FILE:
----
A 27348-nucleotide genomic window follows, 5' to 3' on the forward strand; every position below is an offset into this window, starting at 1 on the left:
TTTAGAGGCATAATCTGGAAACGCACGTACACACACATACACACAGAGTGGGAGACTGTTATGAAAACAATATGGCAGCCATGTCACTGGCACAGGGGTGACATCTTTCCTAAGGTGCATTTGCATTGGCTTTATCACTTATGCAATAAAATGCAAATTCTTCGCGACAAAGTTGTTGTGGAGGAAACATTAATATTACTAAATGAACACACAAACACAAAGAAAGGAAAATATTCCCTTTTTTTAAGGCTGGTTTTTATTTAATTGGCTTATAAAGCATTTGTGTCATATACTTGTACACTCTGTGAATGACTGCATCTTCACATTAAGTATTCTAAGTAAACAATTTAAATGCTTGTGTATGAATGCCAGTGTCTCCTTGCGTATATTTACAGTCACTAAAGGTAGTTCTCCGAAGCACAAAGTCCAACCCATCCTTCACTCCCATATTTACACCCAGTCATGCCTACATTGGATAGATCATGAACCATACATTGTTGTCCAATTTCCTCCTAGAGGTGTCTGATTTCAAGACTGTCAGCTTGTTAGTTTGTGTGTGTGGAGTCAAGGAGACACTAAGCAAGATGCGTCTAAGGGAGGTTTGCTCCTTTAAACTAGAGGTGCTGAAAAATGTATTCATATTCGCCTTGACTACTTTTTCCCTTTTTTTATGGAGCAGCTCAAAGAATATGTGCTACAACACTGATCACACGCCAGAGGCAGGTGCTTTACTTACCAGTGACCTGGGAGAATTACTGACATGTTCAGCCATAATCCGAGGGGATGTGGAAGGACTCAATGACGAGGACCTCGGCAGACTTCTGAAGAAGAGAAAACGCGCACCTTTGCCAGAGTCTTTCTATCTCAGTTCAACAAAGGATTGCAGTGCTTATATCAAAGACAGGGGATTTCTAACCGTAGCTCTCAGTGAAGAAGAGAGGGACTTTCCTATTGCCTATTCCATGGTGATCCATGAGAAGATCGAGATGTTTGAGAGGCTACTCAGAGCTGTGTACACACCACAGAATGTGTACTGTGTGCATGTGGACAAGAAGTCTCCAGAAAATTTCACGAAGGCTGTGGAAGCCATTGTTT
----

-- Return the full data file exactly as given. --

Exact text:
A 27348-nucleotide genomic window follows, 5' to 3' on the forward strand; every position below is an offset into this window, starting at 1 on the left:
TTTAGAGGCATAATCTGGAAACGCACGTACACACACATACACACAGAGTGGGAGACTGTTATGAAAACAATATGGCAGCCATGTCACTGGCACAGGGGTGACATCTTTCCTAAGGTGCATTTGCATTGGCTTTATCACTTATGCAATAAAATGCAAATTCTTCGCGACAAAGTTGTTGTGGAGGAAACATTAATATTACTAAATGAACACACAAACACAAAGAAAGGAAAATATTCCCTTTTTTTAAGGCTGGTTTTTATTTAATTGGCTTATAAAGCATTTGTGTCATATACTTGTACACTCTGTGAATGACTGCATCTTCACATTAAGTATTCTAAGTAAACAATTTAAATGCTTGTGTATGAATGCCAGTGTCTCCTTGCGTATATTTACAGTCACTAAAGGTAGTTCTCCGAAGCACAAAGTCCAACCCATCCTTCACTCCCATATTTACACCCAGTCATGCCTACATTGGATAGATCATGAACCATACATTGTTGTCCAATTTCCTCCTAGAGGTGTCTGATTTCAAGACTGTCAGCTTGTTAGTTTGTGTGTGTGGAGTCAAGGAGACACTAAGCAAGATGCGTCTAAGGGAGGTTTGCTCCTTTAAACTAGAGGTGCTGAAAAATGTATTCATATTCGCCTTGACTACTTTTTCCCTTTTTTTATGGAGCAGCTCAAAGAATATGTGCTACAACACTGATCACACGCCAGAGGCAGGTGCTTTACTTACCAGTGACCTGGGAGAATTACTGACATGTTCAGCCATAATCCGAGGGGATGTGGAAGGACTCAATGACGAGGACCTCGGCAGACTTCTGAAGAAGAGAAAACGCGCACCTTTGCCAGAGTCTTTCTATCTCAGTTCAACAAAGGATTGCAGTGCTTATATCAAAGACAGGGGATTTCTAACCGTAGCTCTCAGTGAAGAAGAGAGGGACTTTCCTATTGCCTATTCCATGGTGATCCATGAGAAGATCGAGATGTTTGAGAGGCTACTCAGAGCTGTGTACACACCACAGAATGTGTACTGTGTGCATGTGGACAAGAAGTCTCCAGAAAATTTCACGAAGGCTGTGGAAGCCATTGTTT